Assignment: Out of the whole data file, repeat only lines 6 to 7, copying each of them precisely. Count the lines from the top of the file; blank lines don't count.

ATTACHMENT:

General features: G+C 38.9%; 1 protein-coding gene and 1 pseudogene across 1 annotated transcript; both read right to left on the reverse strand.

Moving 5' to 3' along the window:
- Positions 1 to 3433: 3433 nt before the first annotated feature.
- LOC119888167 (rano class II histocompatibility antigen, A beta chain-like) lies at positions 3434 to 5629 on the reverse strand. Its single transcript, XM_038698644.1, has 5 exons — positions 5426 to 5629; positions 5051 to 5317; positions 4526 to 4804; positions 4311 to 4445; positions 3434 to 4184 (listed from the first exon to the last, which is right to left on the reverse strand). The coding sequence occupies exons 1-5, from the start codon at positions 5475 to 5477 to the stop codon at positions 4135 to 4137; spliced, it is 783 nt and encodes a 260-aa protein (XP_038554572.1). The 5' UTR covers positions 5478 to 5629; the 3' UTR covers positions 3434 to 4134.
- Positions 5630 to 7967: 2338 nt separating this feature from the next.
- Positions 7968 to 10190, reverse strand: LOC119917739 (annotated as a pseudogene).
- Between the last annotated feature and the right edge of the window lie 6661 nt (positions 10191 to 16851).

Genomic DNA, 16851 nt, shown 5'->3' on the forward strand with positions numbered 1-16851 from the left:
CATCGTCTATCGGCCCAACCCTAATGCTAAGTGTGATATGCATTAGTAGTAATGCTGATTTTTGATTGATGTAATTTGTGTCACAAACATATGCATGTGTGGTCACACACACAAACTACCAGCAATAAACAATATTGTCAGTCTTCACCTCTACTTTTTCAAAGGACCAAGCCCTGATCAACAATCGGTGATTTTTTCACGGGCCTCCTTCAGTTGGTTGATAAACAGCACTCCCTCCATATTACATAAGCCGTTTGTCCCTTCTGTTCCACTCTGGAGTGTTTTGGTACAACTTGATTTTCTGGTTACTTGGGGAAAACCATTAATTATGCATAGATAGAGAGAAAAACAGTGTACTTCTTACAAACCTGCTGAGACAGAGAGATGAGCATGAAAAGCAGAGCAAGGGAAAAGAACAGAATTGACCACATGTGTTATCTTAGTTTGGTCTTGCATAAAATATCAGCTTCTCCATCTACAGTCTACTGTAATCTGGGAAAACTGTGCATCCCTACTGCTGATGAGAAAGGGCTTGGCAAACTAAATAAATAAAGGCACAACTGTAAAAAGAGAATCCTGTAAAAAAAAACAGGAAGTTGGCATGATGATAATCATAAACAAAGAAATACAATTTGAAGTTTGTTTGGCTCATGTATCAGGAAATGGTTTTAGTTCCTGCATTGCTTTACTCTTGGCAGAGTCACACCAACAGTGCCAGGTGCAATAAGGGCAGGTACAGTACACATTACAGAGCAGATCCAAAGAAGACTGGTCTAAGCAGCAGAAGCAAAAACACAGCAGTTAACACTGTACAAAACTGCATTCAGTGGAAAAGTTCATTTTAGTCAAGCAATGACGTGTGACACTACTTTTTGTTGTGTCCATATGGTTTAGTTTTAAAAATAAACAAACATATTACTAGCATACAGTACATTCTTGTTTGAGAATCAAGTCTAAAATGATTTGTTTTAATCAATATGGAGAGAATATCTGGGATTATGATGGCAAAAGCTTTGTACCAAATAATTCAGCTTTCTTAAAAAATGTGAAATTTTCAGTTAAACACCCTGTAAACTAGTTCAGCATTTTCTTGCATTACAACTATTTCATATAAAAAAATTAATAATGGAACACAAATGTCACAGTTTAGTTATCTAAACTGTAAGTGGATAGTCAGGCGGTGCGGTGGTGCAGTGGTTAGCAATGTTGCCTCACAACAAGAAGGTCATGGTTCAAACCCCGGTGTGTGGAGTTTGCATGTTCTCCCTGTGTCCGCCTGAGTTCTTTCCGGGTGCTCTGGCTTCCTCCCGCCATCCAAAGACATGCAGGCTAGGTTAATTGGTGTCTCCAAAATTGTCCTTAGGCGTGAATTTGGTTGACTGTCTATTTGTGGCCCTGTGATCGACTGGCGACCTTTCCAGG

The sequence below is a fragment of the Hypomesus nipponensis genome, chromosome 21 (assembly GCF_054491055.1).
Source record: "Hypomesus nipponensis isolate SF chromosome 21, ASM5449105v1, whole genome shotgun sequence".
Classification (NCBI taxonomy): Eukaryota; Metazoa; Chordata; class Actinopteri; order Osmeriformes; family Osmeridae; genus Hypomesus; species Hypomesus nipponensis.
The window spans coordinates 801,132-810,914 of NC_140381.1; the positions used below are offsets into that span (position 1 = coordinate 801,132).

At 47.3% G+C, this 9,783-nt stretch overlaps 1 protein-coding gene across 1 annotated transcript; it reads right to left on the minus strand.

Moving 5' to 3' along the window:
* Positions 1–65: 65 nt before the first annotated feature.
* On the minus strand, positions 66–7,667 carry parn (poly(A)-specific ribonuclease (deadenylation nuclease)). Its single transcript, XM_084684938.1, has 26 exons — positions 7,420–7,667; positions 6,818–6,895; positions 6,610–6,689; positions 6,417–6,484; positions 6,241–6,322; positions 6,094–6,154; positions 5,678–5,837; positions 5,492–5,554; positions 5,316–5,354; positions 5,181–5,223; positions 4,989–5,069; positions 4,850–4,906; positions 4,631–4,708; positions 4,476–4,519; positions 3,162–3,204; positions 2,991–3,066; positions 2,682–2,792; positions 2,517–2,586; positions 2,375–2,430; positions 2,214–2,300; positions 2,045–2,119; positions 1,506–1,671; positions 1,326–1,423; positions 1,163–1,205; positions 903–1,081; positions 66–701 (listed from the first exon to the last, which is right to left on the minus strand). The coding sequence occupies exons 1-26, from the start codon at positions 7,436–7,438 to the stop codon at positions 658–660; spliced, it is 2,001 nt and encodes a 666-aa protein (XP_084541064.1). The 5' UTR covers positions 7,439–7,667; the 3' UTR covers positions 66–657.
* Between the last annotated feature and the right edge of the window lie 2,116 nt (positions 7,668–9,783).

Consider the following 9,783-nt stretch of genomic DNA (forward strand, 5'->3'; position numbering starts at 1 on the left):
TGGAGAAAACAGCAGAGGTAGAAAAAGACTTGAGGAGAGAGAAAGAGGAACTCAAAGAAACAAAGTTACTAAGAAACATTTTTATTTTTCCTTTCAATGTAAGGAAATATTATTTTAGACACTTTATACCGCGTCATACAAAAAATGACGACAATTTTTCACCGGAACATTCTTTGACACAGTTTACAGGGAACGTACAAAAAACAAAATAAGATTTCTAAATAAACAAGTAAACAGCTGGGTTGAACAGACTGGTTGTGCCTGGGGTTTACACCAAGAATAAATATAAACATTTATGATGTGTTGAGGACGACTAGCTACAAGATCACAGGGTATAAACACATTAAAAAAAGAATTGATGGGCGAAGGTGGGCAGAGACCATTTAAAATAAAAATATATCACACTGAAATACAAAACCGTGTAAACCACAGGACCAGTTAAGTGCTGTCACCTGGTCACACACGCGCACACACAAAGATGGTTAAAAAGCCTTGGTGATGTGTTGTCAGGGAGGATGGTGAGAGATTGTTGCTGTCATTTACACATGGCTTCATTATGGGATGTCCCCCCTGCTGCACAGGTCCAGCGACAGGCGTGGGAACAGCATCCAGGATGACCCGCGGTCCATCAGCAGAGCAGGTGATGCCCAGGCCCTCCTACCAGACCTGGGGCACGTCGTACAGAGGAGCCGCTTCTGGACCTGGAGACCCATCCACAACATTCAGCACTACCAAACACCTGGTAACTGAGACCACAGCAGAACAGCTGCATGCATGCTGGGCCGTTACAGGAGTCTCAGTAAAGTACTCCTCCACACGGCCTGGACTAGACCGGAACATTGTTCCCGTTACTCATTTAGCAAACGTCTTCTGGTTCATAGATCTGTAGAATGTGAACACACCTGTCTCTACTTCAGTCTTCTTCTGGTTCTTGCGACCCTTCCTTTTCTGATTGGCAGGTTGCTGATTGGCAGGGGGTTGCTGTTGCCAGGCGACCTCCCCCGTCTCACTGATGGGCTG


- Positions 7968 to 10190, reverse strand: LOC119917739 (annotated as a pseudogene).
- Between the last annotated feature and the right edge of the window lie 6661 nt (positions 10191 to 16851).